Many families like mine don’t celebrate what is a Christian festival after all. But getting through this turbulent year together changed everything.
December is a month like no other. The cold morning fog blankets the city before the night swallows the skyline as early as 4pm, when the streets become gold with festive lights. The air becomes mellow as rows of houses glisten and public squares fill with cheery spree shoppers in the lead-up to Christmas.
This is a magical time of year, especially for children. But as someone who lived two childhoods – a British one and a Pakistani one – it’s complicated.
My parents are from Pakistani descent, so at home I was raised with a Pakistani Muslim culture. Because our home would remain the same – there would be no lights, no holly hugging the mantelpiece, and no presents under a tree – every Christmas, I would immerse myself in our school’s version of Winter Wonderland. I can still picture the canteen dinners transformed into Christmas feasts, and the corridors decked with paper chains and tinsel.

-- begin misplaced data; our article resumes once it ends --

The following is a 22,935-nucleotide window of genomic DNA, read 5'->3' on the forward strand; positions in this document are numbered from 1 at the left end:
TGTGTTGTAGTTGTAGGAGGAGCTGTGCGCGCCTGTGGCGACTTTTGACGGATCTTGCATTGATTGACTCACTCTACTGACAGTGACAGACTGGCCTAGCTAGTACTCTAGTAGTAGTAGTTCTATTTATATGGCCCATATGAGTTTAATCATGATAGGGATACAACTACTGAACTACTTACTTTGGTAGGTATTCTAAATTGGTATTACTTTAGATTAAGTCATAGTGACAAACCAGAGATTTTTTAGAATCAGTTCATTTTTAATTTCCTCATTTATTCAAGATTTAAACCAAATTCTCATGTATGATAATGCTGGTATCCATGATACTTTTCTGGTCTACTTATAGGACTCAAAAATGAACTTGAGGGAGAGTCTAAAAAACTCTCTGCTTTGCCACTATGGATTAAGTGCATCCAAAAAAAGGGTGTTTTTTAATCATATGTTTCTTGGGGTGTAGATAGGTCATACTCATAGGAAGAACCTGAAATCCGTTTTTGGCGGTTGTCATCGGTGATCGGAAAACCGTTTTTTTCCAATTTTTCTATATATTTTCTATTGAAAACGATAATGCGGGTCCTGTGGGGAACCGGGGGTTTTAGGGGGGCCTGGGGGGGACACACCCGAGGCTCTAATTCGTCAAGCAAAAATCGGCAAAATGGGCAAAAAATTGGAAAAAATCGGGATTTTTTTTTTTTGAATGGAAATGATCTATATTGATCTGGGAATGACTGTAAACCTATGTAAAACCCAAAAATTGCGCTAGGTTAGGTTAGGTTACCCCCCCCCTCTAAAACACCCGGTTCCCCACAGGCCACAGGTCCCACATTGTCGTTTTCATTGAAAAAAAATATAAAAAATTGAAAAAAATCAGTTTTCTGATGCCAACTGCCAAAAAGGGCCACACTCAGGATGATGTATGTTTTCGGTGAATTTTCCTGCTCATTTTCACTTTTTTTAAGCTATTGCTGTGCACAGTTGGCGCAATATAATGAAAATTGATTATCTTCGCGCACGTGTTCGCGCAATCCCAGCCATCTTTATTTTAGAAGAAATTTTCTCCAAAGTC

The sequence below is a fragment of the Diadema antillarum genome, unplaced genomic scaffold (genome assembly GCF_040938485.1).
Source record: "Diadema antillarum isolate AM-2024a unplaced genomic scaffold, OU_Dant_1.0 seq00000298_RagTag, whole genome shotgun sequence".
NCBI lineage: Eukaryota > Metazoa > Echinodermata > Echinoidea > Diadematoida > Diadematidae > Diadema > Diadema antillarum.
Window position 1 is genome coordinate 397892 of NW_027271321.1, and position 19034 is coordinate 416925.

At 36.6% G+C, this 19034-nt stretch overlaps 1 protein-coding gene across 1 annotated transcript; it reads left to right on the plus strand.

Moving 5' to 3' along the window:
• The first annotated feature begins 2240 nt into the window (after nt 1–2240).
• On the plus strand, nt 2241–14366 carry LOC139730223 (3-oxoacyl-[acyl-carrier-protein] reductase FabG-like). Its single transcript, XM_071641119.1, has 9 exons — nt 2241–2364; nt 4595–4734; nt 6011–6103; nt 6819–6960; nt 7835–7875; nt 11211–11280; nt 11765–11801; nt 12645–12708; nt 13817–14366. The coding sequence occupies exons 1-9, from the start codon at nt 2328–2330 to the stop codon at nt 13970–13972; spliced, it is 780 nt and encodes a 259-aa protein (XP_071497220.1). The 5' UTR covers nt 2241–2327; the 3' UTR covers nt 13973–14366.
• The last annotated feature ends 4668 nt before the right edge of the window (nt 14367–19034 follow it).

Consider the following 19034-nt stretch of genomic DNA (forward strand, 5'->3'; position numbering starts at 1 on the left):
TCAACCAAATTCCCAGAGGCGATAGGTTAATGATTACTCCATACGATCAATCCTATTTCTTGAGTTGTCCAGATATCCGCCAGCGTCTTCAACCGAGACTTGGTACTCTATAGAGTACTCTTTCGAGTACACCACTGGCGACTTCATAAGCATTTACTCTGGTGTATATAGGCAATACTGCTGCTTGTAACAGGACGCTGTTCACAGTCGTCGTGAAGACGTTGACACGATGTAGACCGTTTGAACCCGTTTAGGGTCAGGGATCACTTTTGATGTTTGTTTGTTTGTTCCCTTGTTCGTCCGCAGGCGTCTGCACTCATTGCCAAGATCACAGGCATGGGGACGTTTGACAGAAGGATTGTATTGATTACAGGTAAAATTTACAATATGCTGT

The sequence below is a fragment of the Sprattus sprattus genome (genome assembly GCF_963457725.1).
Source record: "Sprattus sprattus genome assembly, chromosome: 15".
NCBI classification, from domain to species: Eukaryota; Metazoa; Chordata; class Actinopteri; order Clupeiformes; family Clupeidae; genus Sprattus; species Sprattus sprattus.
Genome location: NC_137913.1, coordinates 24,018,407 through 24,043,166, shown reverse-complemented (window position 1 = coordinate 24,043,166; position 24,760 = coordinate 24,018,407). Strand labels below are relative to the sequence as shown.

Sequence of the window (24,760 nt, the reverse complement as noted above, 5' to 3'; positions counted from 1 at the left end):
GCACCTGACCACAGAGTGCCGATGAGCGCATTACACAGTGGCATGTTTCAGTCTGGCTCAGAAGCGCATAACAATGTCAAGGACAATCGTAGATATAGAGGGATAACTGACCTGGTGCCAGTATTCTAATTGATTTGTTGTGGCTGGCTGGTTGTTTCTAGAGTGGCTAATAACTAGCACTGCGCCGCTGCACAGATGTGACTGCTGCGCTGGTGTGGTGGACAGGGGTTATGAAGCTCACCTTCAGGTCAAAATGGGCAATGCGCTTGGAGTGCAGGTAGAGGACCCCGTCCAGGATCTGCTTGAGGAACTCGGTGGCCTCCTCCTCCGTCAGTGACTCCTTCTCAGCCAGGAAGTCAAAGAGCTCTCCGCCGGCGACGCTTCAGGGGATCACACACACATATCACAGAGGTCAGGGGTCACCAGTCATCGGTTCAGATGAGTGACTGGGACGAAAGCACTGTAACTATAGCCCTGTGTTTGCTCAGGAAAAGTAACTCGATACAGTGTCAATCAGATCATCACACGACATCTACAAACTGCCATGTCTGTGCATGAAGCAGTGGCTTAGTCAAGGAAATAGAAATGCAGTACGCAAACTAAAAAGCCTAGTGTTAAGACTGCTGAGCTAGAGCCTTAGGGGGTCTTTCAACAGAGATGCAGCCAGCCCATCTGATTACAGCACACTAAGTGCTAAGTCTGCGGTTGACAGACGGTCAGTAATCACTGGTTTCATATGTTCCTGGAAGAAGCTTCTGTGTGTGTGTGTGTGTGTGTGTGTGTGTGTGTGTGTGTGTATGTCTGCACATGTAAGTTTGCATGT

Generally speaking, a lot of Muslims don’t celebrate Christmas – it’s a Christian festival after all, even if the holiday has grown beyond religion into a national cultural event. It’s become a time of year for everyone to reconnect with your loved ones, and spend time with people who care about you the most.
However, 25 December still marks a poignant day for families like mine. It’s the day Muhammad Ali Jinnah, the man who founded the country my ancestors call home, was born. So each year we celebrate the day with authentic Pakistani cuisine, cardamom chai and cake served with flavours belonging to another world. We consistently chose our Pakistani roots over Christmas; how could we share an event when our cultures were so misaligned?
But this year changed everything.